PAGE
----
The second part of the operation involves the deportation of those who are identified as 'high-harm' individuals. But there doesn't appear to be any definition of what 'high-harm' actually means. In fact, in December last year, the Home office admitted it had left it up to individual police forces to agree on a definition. They appear reluctant to discuss the programme. Politics.co.uk have contacted the Home Office three times for clarification on this point and on other issues surrounding Nexus but have so far received no response.

There are also concerns those accused of criminal offences under Nexus are not being given the right to a fair trial. Some of the solicitors I have spoken to are worried that deportation could be seen as an easier option for the police than bringing a prosecution. After all, they only have to suspect a person of a crime under these rules, they don't have to go to the trouble of proving it. There doesn't have to be any conviction, or even a trial - if they can build a satisfactory case against a person they can be kicked out. Only those who appeal against removal will have their case heard by a judge and even then it will be an immigration judge at a tribunal, not in a criminal court.

"The safeguards of a fair trial in the criminal justice system are abandoned in Operation Nexus appeals, making it impossible for appellants to challenge police hearsay evidence," says Colin Yeo, an immigration barrister.

He cites a case in which a man he represented was accused of being a gang member. He says the police presented no evidence of this during the appeal hearing and when challenged they argued that a gang simply means a group of criminals coming together on any one occasion.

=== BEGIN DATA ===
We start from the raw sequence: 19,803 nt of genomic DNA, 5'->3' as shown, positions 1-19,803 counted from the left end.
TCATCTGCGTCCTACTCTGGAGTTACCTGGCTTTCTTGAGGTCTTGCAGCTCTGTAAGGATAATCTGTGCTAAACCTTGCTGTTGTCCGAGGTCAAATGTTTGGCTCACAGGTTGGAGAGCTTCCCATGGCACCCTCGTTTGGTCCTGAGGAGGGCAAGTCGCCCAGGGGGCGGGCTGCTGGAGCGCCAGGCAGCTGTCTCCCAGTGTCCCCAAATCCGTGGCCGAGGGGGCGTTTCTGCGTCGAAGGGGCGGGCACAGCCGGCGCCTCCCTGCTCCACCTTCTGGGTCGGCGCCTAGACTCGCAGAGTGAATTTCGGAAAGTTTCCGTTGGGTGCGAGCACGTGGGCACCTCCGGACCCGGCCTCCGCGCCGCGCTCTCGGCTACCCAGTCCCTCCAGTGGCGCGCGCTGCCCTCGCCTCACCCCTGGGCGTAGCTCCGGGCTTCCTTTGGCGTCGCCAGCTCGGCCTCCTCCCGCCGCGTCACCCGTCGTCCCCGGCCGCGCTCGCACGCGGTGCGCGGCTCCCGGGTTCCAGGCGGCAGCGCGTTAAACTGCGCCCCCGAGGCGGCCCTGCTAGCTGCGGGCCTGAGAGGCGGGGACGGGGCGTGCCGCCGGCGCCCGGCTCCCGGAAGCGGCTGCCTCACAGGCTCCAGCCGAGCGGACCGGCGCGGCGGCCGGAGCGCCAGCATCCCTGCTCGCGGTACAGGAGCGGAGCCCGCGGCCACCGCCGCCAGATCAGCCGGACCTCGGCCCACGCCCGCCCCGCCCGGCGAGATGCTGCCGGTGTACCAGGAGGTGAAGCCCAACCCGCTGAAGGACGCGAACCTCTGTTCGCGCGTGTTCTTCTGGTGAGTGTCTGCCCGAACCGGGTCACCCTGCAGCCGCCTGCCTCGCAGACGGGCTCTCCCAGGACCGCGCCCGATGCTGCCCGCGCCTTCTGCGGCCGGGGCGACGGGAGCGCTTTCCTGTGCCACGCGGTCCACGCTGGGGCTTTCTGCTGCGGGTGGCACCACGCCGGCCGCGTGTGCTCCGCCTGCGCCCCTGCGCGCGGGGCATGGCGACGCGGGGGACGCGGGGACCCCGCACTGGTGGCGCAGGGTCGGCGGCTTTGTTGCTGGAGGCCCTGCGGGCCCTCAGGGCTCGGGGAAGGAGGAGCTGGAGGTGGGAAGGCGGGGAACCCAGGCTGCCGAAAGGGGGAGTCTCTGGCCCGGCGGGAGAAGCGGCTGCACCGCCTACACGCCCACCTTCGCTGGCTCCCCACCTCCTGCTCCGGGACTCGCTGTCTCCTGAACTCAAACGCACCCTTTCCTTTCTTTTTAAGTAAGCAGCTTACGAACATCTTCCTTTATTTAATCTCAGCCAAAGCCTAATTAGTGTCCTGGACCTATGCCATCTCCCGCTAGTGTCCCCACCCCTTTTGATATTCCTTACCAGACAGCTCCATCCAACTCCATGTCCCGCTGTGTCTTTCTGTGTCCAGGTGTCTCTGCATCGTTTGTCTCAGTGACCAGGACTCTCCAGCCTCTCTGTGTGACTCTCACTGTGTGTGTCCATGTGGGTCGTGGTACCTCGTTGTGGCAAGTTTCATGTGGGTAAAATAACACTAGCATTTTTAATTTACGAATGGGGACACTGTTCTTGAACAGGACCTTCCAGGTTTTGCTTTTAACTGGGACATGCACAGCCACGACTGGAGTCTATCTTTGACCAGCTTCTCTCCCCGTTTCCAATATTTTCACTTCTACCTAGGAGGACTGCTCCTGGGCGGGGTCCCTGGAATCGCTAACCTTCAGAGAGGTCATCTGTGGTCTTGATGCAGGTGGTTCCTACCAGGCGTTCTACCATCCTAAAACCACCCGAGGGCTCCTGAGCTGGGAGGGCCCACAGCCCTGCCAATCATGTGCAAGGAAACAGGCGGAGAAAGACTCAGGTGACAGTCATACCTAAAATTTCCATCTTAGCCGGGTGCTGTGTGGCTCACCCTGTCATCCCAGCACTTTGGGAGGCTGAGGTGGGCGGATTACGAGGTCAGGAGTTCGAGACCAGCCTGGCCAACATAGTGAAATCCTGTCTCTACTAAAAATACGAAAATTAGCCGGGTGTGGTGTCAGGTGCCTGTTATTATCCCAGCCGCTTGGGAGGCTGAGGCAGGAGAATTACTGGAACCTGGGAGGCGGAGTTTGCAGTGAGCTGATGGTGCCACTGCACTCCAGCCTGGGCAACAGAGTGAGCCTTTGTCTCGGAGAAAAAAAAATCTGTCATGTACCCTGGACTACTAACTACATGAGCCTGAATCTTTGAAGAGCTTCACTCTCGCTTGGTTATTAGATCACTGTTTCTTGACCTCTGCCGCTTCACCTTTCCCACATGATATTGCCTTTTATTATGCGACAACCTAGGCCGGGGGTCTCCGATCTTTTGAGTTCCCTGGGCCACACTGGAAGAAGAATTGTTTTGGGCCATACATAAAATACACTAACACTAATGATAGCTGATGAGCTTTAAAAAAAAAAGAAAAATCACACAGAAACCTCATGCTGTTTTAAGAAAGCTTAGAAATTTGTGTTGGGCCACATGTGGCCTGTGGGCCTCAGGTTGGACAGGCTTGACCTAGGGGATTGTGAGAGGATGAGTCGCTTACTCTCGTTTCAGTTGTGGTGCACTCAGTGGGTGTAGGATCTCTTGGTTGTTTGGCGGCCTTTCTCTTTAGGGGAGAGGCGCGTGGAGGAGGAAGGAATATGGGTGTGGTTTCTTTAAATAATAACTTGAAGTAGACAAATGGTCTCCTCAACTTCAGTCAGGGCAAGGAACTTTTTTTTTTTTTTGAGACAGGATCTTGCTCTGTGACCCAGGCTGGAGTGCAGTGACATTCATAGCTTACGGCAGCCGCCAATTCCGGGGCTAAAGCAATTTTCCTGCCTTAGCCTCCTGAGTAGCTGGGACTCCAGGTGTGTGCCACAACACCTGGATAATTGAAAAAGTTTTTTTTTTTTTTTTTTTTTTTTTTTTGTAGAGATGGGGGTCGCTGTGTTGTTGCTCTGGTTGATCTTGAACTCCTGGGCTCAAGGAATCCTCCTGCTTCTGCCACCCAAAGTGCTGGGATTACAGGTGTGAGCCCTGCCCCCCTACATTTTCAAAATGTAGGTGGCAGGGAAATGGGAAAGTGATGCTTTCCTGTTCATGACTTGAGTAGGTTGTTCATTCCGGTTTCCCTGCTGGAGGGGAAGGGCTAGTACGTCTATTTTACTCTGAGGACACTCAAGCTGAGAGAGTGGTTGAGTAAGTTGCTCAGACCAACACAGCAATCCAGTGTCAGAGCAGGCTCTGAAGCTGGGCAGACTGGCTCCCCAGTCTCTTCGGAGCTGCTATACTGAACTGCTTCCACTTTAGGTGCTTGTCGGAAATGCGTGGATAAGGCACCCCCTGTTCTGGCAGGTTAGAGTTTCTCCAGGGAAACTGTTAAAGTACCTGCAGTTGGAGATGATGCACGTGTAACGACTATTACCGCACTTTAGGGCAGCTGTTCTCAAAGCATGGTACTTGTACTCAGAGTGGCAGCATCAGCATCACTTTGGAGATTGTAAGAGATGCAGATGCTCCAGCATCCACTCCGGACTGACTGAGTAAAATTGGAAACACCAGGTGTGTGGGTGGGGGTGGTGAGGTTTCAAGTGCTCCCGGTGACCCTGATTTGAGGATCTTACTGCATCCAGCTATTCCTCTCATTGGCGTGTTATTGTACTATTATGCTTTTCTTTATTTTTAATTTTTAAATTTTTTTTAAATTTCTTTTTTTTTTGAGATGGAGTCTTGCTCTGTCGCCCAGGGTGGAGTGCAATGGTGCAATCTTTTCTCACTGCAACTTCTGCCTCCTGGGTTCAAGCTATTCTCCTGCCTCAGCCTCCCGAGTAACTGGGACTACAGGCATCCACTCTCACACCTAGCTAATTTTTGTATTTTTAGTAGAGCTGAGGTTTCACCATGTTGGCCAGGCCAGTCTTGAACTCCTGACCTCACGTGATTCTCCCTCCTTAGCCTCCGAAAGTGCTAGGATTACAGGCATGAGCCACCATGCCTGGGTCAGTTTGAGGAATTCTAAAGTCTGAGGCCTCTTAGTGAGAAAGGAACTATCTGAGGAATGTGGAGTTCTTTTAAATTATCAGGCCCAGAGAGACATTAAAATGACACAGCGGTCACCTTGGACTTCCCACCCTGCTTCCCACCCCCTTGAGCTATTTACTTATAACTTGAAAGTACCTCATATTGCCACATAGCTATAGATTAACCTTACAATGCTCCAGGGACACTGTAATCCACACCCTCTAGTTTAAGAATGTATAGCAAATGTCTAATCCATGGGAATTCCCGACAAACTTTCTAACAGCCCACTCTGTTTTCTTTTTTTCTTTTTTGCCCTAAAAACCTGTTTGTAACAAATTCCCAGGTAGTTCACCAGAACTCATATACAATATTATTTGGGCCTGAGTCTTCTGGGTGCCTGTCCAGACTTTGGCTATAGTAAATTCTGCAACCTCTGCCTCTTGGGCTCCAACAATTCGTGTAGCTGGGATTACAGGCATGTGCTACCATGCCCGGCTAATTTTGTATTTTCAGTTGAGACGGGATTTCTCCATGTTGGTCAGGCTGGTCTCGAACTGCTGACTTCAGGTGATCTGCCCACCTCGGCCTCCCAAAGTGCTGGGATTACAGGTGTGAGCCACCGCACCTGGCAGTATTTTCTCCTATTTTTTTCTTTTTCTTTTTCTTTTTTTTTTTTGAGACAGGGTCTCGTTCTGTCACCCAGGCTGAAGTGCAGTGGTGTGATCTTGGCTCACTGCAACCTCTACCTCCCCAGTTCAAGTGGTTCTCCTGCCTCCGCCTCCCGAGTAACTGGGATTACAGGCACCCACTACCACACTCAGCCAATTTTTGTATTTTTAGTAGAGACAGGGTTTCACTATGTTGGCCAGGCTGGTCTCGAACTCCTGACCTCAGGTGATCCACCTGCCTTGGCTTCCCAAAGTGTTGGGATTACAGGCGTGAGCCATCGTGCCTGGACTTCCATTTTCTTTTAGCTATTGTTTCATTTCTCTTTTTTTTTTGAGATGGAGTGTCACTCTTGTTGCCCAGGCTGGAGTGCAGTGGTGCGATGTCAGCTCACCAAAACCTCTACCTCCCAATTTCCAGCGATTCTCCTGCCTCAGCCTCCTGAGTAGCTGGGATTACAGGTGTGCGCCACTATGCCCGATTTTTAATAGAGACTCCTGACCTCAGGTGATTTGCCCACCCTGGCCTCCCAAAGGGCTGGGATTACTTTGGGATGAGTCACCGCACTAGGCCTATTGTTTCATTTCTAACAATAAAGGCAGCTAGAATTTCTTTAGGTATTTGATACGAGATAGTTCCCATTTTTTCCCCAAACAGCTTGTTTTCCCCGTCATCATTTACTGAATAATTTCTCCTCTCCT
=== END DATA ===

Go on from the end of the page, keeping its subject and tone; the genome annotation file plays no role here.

"Nexus isn't just being used against alleged gang members, but seems to be applied ever more widely, including to people that someone in the police or Home Office just don't like very much," Yeo adds.

An investigation by immigration solicitors Luqmani, Thompson & Partners highlighted some of the problems with Nexus. It's worth reading this section of their findings in full:

"Operation Nexus strips foreign nationals in deportation appeals of almost every tool available to their similarly accused British counterparts to challenge allegations made against them by the state of wrongdoing. They must litigate without the power to cross examine witnesses giving evidence against them, who may remain anonymous and absent from the court, without publicly funded legal representation, without any restriction as to the material placed before the fact-finding court, and can be found responsible for conduct on a mere balance of probabilities."

Of course not every case is clear cut.  Since receiving the Nexus letter Gardonyi was arrested again at another protest and this time charged with obstructing a high court enforcement officer. He is due to appear before magistrates next week. Gardonyi is also of no fixed abode and is not officially employed. But he is not living on the street, works alongside several community projects and does not rely on benefits.

So how did somebody protesting about social housing get caught in the Nexus net? Right now it's impossible to know because Gardonyi himself has never been told. His solicitor has advised him against attending any scheduled interviews with the Home Office until they know what they are dealing with. They've also notified the Home Office that they will be seeking a judicial review if it hasn't responded to their letters within a given time. Without this information, Gardonyi says he feels stressed and anxious about the situation, but insists he will keep fighting.